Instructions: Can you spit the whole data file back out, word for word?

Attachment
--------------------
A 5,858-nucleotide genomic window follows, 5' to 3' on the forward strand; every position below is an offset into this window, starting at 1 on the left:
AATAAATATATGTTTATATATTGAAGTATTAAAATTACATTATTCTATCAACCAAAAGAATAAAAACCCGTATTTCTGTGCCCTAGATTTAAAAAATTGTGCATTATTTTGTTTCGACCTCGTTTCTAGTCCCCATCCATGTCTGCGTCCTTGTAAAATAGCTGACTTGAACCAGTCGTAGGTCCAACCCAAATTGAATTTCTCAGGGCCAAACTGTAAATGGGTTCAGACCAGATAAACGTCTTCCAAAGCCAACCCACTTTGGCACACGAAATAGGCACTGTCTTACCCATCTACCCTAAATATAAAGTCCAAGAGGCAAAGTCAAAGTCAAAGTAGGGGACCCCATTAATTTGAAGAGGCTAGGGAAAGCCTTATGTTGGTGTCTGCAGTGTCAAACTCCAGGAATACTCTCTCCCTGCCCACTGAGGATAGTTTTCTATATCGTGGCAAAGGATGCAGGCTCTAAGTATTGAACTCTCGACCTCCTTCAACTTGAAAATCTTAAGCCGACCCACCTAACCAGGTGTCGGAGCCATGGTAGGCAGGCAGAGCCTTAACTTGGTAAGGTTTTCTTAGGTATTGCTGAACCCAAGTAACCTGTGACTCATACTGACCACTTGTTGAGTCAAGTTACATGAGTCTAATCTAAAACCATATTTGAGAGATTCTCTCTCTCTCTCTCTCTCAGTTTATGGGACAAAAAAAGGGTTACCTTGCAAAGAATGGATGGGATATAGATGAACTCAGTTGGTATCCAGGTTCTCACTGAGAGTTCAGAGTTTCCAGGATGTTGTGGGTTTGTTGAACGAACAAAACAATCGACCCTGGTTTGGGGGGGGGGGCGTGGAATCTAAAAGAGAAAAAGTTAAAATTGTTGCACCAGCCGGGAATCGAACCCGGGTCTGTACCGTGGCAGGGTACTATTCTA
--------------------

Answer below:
A 5,858-nucleotide genomic window follows, 5' to 3' on the forward strand; every position below is an offset into this window, starting at 1 on the left:
AATAAATATATGTTTATATATTGAAGTATTAAAATTACATTATTCTATCAACCAAAAGAATAAAAACCCGTATTTCTGTGCCCTAGATTTAAAAAATTGTGCATTATTTTGTTTCGACCTCGTTTCTAGTCCCCATCCATGTCTGCGTCCTTGTAAAATAGCTGACTTGAACCAGTCGTAGGTCCAACCCAAATTGAATTTCTCAGGGCCAAACTGTAAATGGGTTCAGACCAGATAAACGTCTTCCAAAGCCAACCCACTTTGGCACACGAAATAGGCACTGTCTTACCCATCTACCCTAAATATAAAGTCCAAGAGGCAAAGTCAAAGTCAAAGTAGGGGACCCCATTAATTTGAAGAGGCTAGGGAAAGCCTTATGTTGGTGTCTGCAGTGTCAAACTCCAGGAATACTCTCTCCCTGCCCACTGAGGATAGTTTTCTATATCGTGGCAAAGGATGCAGGCTCTAAGTATTGAACTCTCGACCTCCTTCAACTTGAAAATCTTAAGCCGACCCACCTAACCAGGTGTCGGAGCCATGGTAGGCAGGCAGAGCCTTAACTTGGTAAGGTTTTCTTAGGTATTGCTGAACCCAAGTAACCTGTGACTCATACTGACCACTTGTTGAGTCAAGTTACATGAGTCTAATCTAAAACCATATTTGAGAGATTCTCTCTCTCTCTCTCTCTCAGTTTATGGGACAAAAAAAGGGTTACCTTGCAAAGAATGGATGGGATATAGATGAACTCAGTTGGTATCCAGGTTCTCACTGAGAGTTCAGAGTTTCCAGGATGTTGTGGGTTTGTTGAACGAACAAAACAATCGACCCTGGTTTGGGGGGGGGGGCGTGGAATCTAAAAGAGAAAAAGTTAAAATTGTTGCACCAGCCGGGAATCGAACCCGGGTCTGTACCGTGGCAGGGTACTATTCTA